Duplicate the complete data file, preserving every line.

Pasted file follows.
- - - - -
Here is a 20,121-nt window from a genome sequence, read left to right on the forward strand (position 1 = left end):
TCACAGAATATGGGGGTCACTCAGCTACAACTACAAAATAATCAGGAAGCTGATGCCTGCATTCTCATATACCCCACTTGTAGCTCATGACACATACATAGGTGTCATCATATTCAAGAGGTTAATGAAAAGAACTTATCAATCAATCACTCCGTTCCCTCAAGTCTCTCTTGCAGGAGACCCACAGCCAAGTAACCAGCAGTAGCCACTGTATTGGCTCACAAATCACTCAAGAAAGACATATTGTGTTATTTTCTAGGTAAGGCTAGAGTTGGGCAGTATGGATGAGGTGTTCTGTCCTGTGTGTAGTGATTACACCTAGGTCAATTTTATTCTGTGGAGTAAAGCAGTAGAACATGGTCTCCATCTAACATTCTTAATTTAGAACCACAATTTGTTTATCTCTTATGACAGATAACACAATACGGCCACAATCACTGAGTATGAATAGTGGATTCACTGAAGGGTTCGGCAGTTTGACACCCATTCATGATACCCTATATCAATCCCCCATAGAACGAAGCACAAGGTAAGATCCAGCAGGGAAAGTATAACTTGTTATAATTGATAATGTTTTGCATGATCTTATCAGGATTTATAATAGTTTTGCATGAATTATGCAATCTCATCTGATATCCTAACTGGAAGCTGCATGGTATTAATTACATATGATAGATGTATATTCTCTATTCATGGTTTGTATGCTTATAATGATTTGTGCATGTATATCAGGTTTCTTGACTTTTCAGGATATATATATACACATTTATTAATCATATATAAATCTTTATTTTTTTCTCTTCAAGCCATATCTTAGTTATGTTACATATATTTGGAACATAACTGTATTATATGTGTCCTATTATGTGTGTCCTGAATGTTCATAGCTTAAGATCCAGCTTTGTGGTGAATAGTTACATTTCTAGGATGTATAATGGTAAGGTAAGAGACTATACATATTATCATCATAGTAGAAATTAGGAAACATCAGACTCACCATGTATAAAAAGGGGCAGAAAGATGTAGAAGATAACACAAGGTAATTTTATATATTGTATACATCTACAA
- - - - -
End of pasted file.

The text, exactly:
Here is a 20,121-nt window from a genome sequence, read left to right on the forward strand (position 1 = left end):
TCACAGAATATGGGGGTCACTCAGCTACAACTACAAAATAATCAGGAAGCTGATGCCTGCATTCTCATATACCCCACTTGTAGCTCATGACACATACATAGGTGTCATCATATTCAAGAGGTTAATGAAAAGAACTTATCAATCAATCACTCCGTTCCCTCAAGTCTCTCTTGCAGGAGACCCACAGCCAAGTAACCAGCAGTAGCCACTGTATTGGCTCACAAATCACTCAAGAAAGACATATTGTGTTATTTTCTAGGTAAGGCTAGAGTTGGGCAGTATGGATGAGGTGTTCTGTCCTGTGTGTAGTGATTACACCTAGGTCAATTTTATTCTGTGGAGTAAAGCAGTAGAACATGGTCTCCATCTAACATTCTTAATTTAGAACCACAATTTGTTTATCTCTTATGACAGATAACACAATACGGCCACAATCACTGAGTATGAATAGTGGATTCACTGAAGGGTTCGGCAGTTTGACACCCATTCATGATACCCTATATCAATCCCCCATAGAACGAAGCACAAGGTAAGATCCAGCAGGGAAAGTATAACTTGTTATAATTGATAATGTTTTGCATGATCTTATCAGGATTTATAATAGTTTTGCATGAATTATGCAATCTCATCTGATATCCTAACTGGAAGCTGCATGGTATTAATTACATATGATAGATGTATATTCTCTATTCATGGTTTGTATGCTTATAATGATTTGTGCATGTATATCAGGTTTCTTGACTTTTCAGGATATATATATACACATTTATTAATCATATATAAATCTTTATTTTTTTCTCTTCAAGCCATATCTTAGTTATGTTACATATATTTGGAACATAACTGTATTATATGTGTCCTATTATGTGTGTCCTGAATGTTCATAGCTTAAGATCCAGCTTTGTGGTGAATAGTTACATTTCTAGGATGTATAATGGTAAGGTAAGAGACTATACATATTATCATCATAGTAGAAATTAGGAAACATCAGACTCACCATGTATAAAAAGGGGCAGAAAGATGTAGAAGATAACACAAGGTAATTTTATATATTGTATACATCTACAA